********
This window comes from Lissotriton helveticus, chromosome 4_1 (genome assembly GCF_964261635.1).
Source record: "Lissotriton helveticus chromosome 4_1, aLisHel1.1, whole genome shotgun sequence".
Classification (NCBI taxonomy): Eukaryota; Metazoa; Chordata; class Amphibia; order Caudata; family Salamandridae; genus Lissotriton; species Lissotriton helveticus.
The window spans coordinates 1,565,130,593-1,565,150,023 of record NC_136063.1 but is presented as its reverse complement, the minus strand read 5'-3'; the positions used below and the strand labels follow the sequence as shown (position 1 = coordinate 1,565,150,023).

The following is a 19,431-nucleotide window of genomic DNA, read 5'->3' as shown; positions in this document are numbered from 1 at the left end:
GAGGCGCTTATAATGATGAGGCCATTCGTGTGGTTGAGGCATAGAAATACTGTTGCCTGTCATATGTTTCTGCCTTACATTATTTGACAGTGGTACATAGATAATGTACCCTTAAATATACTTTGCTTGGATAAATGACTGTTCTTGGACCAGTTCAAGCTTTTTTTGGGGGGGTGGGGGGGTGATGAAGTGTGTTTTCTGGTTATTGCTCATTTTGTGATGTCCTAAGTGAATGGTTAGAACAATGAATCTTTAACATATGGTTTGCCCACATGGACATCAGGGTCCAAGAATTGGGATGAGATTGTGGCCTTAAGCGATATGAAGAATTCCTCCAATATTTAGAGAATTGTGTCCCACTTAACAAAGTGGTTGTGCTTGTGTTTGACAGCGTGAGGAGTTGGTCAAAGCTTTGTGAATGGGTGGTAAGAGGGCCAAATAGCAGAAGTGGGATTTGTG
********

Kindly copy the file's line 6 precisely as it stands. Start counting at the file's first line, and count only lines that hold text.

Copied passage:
GAGGCGCTTATAATGATGAGGCCATTCGTGTGGTTGAGGCATAGAAATACTGTTGCCTGTCATATGTTTCTGCCTTACATTATTTGACAGTGGTACATAGATAATGTACCCTTAAATATACTTTGCTTGGATAAATGACTGTTCTTGGACCAGTTCAAGCTTTTTTTGGGGGGGTGGGGGGGTGATGAAGTGTGTTTTCTGGTTATTGCTCATTTTGTGATGTCCTAAGTGAATGGTTAGAACAATGAATCTTTAACATATGGTTTGCCCACATGGACATCAGGGTCCAAGAATTGGGATGAGATTGTGGCCTTAAGCGATATGAAGAATTCCTCCAATATTTAGAGAATTGTGTCCCACTTAACAAAGTGGTTGTGCTTGTGTTTGACAGCGTGAGGAGTTGGTCAAAGCTTTGTGAATGGGTGGTAAGAGGGCCAAATAGCAGAAGTGGGATTTGTG